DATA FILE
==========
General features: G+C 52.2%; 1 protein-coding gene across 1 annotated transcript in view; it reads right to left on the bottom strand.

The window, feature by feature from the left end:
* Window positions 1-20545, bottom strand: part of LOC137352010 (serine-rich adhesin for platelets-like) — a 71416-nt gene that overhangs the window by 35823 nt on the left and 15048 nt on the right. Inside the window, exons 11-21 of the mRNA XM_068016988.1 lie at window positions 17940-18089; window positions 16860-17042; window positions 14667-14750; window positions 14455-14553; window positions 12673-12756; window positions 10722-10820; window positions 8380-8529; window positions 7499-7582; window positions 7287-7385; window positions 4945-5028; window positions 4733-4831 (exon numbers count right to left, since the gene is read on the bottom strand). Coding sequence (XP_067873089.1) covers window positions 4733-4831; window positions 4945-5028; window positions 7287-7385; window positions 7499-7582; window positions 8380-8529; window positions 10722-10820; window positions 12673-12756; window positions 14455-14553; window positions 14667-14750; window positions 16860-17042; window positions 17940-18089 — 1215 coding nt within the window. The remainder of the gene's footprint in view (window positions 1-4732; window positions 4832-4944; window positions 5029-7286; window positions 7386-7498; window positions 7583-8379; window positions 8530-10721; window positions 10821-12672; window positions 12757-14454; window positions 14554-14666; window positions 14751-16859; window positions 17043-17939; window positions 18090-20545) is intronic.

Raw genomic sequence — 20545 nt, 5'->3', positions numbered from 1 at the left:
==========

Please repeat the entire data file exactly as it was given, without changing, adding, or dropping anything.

General features: G+C 52.2%; 1 protein-coding gene across 1 annotated transcript in view; it reads right to left on the bottom strand.

The window, feature by feature from the left end:
* Window positions 1-20545, bottom strand: part of LOC137352010 (serine-rich adhesin for platelets-like) — a 71416-nt gene that overhangs the window by 35823 nt on the left and 15048 nt on the right. Inside the window, exons 11-21 of the mRNA XM_068016988.1 lie at window positions 17940-18089; window positions 16860-17042; window positions 14667-14750; window positions 14455-14553; window positions 12673-12756; window positions 10722-10820; window positions 8380-8529; window positions 7499-7582; window positions 7287-7385; window positions 4945-5028; window positions 4733-4831 (exon numbers count right to left, since the gene is read on the bottom strand). Coding sequence (XP_067873089.1) covers window positions 4733-4831; window positions 4945-5028; window positions 7287-7385; window positions 7499-7582; window positions 8380-8529; window positions 10722-10820; window positions 12673-12756; window positions 14455-14553; window positions 14667-14750; window positions 16860-17042; window positions 17940-18089 — 1215 coding nt within the window. The remainder of the gene's footprint in view (window positions 1-4732; window positions 4832-4944; window positions 5029-7286; window positions 7386-7498; window positions 7583-8379; window positions 8530-10721; window positions 10821-12672; window positions 12757-14454; window positions 14554-14666; window positions 14751-16859; window positions 17043-17939; window positions 18090-20545) is intronic.

Raw genomic sequence — 20545 nt, 5'->3', positions numbered from 1 at the left: